Contraception violates “laws written into the actual nature of man and of woman”. And so contraception is immoral, even outside of marriage.
But notice that this teaching on separation implies that the thwarting of the procreative meaning, via contraception, in an otherwise natural sexual act, does not entirely deprive the act of its unitive meaning. The meanings are said to be separated by contraception because the unitive meaning remains present (though it is undoubtedly injured by the absence of the procreative meaning).
Furthermore, the teaching of Humanae Vitae on the marital, unitive, and procreative meaning of sexual intercourse implies that all unnatural sexual acts are intrinsically evil and always gravely immoral, even within marriage. For “that procreative finality” must be present in “each single act,” not merely in one act out of several, not merely in a subset of sexual acts [Humanae Vitae 3].
“The Church, nevertheless, in urging men to the observance of the precepts of the natural law, which it interprets by its constant doctrine, teaches that each and every marital act must of necessity retain its intrinsic relationship to the procreation of human life.” [Humanae Vitae 11].
It is therefore abundantly clear from the teaching of Humanae Vitae that each and every sexual act in a marriage must be that type of act inherently ordered toward both the procreative and unitive meanings. Yet unnatural sexual acts are not so ordered. They are not ordered toward procreation, as they are not the type of sexual act inherently capable of procreation. And they are not truly unitive, even if there is a mere base type of union of body parts, because it is not the type of sexual union ordained by God.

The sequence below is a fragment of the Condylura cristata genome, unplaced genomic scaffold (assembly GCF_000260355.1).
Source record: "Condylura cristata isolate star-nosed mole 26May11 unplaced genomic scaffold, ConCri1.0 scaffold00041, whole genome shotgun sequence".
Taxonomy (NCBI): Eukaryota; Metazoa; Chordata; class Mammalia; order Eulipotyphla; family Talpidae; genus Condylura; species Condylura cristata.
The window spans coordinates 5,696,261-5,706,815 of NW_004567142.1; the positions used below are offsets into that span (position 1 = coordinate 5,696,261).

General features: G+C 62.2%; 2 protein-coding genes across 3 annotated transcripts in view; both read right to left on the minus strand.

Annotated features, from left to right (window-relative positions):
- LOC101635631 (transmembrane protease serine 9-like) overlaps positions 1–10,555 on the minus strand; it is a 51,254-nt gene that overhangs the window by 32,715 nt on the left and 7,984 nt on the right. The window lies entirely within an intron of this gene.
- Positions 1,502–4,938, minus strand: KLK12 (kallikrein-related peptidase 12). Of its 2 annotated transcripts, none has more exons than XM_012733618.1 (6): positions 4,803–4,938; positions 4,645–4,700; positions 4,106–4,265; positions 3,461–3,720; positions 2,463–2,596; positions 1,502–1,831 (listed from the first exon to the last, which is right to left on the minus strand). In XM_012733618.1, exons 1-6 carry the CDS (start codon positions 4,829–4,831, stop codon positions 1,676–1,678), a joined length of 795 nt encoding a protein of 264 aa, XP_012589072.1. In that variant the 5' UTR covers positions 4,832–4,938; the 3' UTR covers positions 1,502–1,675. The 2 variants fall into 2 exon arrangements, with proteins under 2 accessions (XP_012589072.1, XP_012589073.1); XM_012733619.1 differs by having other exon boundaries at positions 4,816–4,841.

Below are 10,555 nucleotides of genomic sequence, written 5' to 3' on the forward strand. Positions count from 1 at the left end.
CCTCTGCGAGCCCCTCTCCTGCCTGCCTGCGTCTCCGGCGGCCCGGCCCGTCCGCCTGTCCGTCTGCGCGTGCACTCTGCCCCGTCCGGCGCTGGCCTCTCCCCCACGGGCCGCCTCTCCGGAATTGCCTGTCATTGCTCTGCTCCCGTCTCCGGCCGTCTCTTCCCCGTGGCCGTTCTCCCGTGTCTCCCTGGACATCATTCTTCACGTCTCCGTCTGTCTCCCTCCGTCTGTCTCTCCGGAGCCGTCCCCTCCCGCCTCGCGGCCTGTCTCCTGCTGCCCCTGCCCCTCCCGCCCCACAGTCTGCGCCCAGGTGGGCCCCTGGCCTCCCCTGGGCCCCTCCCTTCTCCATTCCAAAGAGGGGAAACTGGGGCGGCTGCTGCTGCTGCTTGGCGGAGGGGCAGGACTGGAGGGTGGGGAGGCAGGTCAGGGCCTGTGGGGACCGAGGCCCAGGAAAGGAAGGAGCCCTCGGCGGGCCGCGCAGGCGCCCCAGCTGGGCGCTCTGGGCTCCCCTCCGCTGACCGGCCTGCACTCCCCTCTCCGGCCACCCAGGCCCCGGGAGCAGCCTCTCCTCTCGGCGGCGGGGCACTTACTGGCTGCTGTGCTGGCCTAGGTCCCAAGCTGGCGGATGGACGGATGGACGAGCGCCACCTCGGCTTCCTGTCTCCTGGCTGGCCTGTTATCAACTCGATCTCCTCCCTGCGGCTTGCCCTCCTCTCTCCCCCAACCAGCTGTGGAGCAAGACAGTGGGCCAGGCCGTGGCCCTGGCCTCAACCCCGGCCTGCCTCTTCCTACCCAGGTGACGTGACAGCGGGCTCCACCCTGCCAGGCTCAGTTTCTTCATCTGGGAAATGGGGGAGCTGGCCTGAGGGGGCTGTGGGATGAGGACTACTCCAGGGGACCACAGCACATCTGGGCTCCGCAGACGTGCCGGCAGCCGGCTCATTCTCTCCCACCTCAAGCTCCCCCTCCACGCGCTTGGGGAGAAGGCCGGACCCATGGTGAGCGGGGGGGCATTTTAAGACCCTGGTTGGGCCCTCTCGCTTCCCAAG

Thus, each sexual act between husband and wife must be considered as to its morality on its own. An unnatural sexual act, with or without climax, is not justified by occurring within the same time frame, or within the same set of acts, as a natural sexual act. Each and every sexual act must be marital, unitive, and procreative, in order to avoid grave sin.
Many Catholic teachers and leaders are teaching grave errors on abortion, abortifacient contraception, contraception, and unnatural sexual acts. They are doing grave harm to the Sacrament of Marriage and to the souls of the men and women whom they lead astray. And they are also complicit in the deaths of many prenatals, since they justify and encourage the use of abortifacient contraception, while sexually active, for therapeutic reasons.
Therefore, “married persons who, to prevent conception or procure abortion, have recourse to medicine, are guilty of a most heinous crime nothing less than wicked conspiracy to commit murder.” [Catechism of Trent].